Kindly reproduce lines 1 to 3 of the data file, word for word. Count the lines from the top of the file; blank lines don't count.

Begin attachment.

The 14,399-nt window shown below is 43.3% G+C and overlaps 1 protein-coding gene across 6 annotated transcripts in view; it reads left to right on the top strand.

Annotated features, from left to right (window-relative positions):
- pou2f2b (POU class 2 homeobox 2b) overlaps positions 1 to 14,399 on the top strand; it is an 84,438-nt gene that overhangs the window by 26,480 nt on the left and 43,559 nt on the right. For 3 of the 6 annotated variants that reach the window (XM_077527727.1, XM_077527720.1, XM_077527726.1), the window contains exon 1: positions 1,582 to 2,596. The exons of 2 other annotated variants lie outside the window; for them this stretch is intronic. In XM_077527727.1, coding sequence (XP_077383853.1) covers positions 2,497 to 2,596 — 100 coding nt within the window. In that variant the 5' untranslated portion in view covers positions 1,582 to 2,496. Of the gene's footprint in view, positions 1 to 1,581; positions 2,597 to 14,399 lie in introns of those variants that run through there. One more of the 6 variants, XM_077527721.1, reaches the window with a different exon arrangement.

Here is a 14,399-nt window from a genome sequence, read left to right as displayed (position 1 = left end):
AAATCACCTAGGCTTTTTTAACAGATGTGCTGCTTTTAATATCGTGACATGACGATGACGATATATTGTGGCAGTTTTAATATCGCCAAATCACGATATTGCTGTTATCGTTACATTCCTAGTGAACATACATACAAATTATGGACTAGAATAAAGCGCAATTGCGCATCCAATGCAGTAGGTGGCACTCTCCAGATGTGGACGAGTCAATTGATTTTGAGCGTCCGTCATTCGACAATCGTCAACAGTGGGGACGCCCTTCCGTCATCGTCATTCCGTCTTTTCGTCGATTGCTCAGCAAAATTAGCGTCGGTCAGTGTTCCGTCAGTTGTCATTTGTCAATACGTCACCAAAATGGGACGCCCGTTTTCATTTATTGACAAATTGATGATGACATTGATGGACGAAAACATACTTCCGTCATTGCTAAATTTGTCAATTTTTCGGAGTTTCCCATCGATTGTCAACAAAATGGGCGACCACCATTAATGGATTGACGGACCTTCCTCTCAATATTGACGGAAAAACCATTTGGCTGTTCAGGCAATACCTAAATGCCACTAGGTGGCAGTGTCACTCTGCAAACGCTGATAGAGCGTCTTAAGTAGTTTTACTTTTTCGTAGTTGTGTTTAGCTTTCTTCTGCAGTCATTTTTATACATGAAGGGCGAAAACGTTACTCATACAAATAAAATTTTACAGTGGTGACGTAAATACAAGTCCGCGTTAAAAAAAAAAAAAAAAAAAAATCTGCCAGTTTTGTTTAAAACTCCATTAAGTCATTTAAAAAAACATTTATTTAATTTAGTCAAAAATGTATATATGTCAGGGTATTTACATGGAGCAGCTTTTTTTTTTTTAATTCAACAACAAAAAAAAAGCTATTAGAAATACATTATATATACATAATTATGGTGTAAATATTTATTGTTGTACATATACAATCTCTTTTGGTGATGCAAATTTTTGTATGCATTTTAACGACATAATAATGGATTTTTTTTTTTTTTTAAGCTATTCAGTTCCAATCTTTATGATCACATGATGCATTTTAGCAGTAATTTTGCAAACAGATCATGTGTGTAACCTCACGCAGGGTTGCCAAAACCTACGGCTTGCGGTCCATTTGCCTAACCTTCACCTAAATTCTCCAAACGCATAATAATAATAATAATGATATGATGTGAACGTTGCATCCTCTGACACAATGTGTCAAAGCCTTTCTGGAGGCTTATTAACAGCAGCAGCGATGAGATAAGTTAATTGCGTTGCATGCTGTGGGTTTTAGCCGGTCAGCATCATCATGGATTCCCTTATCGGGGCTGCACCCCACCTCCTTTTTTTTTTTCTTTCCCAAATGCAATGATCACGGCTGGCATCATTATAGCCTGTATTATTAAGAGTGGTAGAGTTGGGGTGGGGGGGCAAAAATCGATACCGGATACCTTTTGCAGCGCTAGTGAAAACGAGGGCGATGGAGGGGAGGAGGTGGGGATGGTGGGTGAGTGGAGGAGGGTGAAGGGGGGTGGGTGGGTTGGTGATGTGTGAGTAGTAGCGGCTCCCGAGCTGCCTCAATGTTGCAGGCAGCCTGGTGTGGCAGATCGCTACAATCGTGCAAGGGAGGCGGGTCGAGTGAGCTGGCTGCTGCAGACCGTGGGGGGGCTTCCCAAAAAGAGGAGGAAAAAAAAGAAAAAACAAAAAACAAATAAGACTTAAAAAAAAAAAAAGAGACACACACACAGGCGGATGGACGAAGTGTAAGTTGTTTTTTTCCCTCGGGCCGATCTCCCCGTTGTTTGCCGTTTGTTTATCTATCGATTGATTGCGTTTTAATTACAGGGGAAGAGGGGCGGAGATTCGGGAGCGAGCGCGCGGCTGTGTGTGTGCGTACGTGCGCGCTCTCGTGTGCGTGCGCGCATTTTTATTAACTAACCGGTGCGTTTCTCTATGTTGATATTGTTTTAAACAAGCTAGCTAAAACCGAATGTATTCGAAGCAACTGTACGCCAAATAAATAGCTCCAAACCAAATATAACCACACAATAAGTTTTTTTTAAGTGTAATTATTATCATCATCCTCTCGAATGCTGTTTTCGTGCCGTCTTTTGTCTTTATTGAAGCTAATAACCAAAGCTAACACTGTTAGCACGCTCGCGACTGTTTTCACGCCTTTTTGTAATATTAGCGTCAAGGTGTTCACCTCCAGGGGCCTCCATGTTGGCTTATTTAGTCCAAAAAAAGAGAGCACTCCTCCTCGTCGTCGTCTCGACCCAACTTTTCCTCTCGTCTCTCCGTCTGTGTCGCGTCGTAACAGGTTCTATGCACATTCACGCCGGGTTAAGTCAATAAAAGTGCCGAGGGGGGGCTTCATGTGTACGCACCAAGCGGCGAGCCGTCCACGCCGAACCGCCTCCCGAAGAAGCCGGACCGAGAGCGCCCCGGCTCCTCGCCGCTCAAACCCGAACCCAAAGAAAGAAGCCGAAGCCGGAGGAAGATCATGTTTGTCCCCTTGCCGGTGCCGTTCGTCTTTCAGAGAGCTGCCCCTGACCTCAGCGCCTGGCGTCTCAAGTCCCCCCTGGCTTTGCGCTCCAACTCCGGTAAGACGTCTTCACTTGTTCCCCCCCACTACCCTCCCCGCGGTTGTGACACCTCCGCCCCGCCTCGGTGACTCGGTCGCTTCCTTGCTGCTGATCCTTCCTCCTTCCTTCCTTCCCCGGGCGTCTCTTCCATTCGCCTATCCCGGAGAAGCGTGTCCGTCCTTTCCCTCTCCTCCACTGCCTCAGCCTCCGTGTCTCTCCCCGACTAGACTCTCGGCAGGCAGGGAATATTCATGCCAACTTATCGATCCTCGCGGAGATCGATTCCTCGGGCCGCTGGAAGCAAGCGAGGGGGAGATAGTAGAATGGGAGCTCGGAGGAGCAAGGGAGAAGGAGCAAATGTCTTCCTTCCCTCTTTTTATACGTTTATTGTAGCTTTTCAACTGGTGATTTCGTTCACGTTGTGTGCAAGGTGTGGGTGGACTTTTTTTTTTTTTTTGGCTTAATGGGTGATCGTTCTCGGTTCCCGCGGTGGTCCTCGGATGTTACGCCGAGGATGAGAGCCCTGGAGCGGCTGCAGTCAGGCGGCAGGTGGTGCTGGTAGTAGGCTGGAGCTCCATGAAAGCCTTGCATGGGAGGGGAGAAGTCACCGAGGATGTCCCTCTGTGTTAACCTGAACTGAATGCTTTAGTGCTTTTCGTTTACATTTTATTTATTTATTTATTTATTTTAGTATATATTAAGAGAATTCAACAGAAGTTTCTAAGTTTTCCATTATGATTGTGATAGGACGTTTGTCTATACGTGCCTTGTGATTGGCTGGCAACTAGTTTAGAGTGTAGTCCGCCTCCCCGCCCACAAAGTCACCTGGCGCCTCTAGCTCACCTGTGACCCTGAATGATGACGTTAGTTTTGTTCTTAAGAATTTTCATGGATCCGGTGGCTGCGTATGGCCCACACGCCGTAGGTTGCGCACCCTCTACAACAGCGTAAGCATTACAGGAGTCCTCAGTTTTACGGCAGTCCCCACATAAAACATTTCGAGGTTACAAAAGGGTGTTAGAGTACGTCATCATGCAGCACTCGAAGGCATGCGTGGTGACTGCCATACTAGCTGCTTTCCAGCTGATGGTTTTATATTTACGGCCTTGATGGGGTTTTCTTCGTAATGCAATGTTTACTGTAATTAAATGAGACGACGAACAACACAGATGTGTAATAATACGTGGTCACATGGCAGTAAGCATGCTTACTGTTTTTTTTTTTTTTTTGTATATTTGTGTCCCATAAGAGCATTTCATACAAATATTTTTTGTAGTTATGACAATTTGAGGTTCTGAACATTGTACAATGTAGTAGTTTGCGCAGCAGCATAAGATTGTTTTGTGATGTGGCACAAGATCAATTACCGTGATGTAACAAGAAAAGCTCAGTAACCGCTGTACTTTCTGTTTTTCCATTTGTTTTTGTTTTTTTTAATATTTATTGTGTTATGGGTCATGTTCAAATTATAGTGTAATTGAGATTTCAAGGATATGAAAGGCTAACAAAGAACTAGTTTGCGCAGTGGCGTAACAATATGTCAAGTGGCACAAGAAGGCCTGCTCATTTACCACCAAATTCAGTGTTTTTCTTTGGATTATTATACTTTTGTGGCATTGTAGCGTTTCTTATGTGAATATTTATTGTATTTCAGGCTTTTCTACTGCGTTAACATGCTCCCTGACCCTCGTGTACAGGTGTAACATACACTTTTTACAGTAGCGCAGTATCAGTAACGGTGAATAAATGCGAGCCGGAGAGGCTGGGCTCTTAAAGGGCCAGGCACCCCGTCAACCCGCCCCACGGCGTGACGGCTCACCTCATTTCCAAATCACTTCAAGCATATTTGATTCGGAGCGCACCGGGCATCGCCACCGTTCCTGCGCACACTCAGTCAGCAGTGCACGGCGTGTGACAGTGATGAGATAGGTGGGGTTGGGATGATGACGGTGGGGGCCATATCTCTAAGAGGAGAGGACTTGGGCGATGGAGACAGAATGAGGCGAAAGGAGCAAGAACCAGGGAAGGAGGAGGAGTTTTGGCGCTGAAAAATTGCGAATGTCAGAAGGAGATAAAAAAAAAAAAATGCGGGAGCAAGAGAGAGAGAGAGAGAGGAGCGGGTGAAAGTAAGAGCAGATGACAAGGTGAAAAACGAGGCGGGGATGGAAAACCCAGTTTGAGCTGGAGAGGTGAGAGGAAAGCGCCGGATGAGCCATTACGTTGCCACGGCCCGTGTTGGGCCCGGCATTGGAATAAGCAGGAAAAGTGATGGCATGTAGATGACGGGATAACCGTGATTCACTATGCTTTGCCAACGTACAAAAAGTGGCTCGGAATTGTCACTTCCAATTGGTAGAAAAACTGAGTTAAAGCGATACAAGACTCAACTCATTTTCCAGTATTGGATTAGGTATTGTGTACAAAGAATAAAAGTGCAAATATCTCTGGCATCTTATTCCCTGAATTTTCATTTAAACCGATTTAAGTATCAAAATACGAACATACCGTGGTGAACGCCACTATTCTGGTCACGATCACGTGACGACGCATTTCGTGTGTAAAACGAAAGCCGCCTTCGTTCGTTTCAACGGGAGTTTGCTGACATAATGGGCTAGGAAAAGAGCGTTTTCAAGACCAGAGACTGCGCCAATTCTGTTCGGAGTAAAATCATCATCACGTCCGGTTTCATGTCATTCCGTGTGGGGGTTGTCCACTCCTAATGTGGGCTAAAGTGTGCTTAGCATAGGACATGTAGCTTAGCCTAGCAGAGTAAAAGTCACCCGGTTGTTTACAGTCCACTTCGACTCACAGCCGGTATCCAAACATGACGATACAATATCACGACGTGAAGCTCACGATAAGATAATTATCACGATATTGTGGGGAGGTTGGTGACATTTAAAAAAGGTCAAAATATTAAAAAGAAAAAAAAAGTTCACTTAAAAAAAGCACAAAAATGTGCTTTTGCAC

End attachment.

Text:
The 14,399-nt window shown below is 43.3% G+C and overlaps 1 protein-coding gene across 6 annotated transcripts in view; it reads left to right on the top strand.

Annotated features, from left to right (window-relative positions):
- pou2f2b (POU class 2 homeobox 2b) overlaps positions 1 to 14,399 on the top strand; it is an 84,438-nt gene that overhangs the window by 26,480 nt on the left and 43,559 nt on the right. For 3 of the 6 annotated variants that reach the window (XM_077527727.1, XM_077527720.1, XM_077527726.1), the window contains exon 1: positions 1,582 to 2,596. The exons of 2 other annotated variants lie outside the window; for them this stretch is intronic. In XM_077527727.1, coding sequence (XP_077383853.1) covers positions 2,497 to 2,596 — 100 coding nt within the window. In that variant the 5' untranslated portion in view covers positions 1,582 to 2,496. Of the gene's footprint in view, positions 1 to 1,581; positions 2,597 to 14,399 lie in introns of those variants that run through there. One more of the 6 variants, XM_077527721.1, reaches the window with a different exon arrangement.